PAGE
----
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"Labour" is a subject in the "Concurrent List" under the Constitution of India where both the Central and State Governments are competent to enact legislations subject, however, to reservation of certain matters for the Central Government.
The Ministry of Labour and Employment seeks to protect and safeguard the interests of workers in general and those who constitute the poor, deprived and disadvantaged sections of the society, in particular, with due regard to creating a healthy work environment for higher production and productivity, and developing and coordinating vocational skill training and employment services. Government's attention is also focused on promotion of welfare activities and providing social security to the labour force both in the organised and unorganised sectors, in tandem with the process of liberalisation. These objectives are sought to be achieved through enactment and implementation of various labour laws, which regulate the terms and conditions of service and employment of workers.
The following are the thrust areas of the Government concerning labour laws:
India has a number of labour laws that govern almost all the aspects of employment such as payment of wages, minimum wages, payment of bonus, payment of gratuity, contributions to provident fund and pension fund, working conditions, accident compensations, etc. The Government has enacted certain central legislations, viz, the Employees Provident Fund and Miscellaneous Provisions Act, Employees State Insurance Act, Payment of Wages Act, Minimum Wages Act, Equal Remuneration Act, Maternity Benefits Act, etc.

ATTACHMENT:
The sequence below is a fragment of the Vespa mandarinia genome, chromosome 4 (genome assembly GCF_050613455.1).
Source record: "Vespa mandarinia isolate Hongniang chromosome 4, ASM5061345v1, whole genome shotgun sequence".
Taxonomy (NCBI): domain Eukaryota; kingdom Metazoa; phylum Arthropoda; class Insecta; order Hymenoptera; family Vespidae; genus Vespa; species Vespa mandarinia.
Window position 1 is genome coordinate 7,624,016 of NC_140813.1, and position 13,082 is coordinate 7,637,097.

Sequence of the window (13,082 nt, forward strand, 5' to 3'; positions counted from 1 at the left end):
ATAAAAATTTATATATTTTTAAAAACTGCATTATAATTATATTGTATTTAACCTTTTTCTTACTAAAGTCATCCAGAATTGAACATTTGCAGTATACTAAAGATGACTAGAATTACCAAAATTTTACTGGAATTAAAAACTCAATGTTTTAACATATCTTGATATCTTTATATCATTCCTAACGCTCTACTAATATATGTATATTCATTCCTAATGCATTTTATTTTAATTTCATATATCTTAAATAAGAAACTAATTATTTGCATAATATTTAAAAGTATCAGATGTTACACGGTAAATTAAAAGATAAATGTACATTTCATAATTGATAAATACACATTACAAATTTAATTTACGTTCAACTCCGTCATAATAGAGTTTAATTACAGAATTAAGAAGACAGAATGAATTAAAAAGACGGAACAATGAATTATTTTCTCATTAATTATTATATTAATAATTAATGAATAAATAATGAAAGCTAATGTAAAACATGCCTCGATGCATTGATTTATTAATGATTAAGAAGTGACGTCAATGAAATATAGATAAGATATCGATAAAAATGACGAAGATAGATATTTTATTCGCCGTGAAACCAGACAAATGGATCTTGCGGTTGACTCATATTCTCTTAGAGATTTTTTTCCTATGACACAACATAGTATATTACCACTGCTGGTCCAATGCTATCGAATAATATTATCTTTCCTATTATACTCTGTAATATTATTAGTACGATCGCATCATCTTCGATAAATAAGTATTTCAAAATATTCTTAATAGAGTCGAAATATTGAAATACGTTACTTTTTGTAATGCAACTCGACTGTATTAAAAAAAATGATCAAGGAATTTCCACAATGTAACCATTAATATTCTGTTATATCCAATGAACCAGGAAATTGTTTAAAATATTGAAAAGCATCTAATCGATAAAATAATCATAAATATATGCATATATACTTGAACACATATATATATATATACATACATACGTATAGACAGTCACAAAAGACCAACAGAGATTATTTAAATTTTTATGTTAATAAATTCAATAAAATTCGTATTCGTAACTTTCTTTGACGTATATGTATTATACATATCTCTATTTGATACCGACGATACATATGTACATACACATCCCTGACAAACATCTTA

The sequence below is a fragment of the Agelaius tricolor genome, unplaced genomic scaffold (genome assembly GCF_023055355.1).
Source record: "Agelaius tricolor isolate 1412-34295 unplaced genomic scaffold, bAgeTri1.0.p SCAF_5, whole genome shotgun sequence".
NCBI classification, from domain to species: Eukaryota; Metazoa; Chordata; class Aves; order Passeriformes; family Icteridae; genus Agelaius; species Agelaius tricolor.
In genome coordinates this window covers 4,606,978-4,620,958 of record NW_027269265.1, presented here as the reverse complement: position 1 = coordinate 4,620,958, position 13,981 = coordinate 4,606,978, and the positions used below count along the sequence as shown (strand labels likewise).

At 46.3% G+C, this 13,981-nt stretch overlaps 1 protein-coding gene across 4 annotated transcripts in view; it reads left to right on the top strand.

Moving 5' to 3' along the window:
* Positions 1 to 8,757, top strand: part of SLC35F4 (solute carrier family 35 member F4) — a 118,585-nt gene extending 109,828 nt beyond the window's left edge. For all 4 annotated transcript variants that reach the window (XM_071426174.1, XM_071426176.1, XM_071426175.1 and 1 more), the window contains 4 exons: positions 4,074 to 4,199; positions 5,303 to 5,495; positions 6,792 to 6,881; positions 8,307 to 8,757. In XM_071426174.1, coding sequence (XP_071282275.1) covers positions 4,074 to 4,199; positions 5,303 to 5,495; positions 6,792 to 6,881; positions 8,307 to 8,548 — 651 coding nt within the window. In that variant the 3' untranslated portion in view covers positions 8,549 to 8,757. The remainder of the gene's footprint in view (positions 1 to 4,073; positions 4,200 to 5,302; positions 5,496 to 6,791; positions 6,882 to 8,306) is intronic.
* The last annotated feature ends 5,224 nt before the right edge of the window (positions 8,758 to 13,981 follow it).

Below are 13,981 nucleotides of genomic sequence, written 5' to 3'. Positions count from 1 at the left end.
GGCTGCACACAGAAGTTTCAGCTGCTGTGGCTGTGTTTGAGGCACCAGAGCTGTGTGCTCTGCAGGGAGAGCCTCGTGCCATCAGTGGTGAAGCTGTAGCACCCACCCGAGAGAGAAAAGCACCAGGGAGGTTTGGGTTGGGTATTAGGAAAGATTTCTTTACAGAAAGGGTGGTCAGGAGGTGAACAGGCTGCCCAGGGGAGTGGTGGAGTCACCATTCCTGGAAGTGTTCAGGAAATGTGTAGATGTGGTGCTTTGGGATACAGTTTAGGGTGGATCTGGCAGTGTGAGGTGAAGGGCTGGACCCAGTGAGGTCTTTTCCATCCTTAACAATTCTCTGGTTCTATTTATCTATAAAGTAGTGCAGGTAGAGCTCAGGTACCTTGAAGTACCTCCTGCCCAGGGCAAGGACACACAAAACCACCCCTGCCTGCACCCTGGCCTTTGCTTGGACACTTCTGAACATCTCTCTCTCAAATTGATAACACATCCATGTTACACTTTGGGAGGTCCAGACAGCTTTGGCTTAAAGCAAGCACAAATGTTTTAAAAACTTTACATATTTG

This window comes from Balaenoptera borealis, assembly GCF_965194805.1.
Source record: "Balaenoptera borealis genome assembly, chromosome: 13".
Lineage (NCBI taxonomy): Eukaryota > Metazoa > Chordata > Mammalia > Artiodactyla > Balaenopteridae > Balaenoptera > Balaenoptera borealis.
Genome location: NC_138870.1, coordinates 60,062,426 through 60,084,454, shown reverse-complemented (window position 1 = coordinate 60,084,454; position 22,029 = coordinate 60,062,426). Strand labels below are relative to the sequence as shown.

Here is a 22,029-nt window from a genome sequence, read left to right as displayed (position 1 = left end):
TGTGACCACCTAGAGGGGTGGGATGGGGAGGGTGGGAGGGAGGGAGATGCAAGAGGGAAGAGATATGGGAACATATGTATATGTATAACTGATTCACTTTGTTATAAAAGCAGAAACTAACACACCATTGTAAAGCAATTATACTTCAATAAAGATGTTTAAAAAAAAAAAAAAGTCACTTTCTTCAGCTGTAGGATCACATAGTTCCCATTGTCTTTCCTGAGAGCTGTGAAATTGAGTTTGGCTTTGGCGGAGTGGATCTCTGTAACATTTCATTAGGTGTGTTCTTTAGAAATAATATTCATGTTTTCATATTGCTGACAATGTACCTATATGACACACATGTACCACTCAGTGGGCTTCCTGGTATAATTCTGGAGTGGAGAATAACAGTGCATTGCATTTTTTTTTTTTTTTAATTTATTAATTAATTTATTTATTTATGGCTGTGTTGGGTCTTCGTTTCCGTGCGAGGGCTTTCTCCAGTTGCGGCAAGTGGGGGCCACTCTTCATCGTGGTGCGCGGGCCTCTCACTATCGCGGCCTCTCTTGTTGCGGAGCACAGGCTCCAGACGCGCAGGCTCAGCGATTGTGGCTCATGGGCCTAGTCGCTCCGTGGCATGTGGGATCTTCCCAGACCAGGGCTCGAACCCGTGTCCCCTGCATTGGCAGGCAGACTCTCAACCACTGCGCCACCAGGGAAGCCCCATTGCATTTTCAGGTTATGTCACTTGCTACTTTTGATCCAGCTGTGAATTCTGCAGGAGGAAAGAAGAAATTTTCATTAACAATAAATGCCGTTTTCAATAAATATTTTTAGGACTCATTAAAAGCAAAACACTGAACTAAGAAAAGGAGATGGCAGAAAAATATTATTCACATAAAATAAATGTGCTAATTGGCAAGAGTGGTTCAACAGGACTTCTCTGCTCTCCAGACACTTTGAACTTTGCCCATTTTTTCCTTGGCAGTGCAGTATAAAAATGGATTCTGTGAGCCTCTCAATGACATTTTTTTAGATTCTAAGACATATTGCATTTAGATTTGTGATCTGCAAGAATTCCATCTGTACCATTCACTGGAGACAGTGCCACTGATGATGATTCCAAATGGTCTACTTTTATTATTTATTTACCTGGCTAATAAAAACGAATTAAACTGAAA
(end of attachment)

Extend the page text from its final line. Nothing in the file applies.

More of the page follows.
The Industrial Disputes Act, 1947 (the "ID Act") has been enacted for the investigation and settlement of industrial disputes in any industrial establishment.
The Industrial Disputes Act defines "Industrial dispute" as a dispute or difference between workmen and employers or between workmen and workmen, which is connected with employment or non-employment or the terms of employment or with the conditions of labour. Dismissal of an individual workman is deemed to be an industrial dispute.
The ID Act provides for the constitution of the Works Committee, consisting of employers and workmen, to promote measures for securing and preserving amity and good relations between the employer and the workmen and, to that end, endeavours to resolve any material difference of opinion in respect of such matters.
The ID Act provides for the appointment of Conciliation Officers, Board of Conciliation, Courts of Inquiry, Labour Courts, Tribunals, and National Tribunals for settlement of disputes. Another method recognised for settlement of disputes is through arbitration. The Industrial disputes Act provides a legalistic way of settling disputes. The goal of preventive machinery as provided under the Act is to create an environment where the disputes do not arise at all. The ID Act prohibits unfair labour practices which are defined in the Fifth Schedule—strikes and lockouts (except under certain defined conditions and with proper notice). It also provides for penalties for illegal strikes and lockouts and unfair labour practices and provisions regarding lay off and retrenchment as well as compensation payable thereof.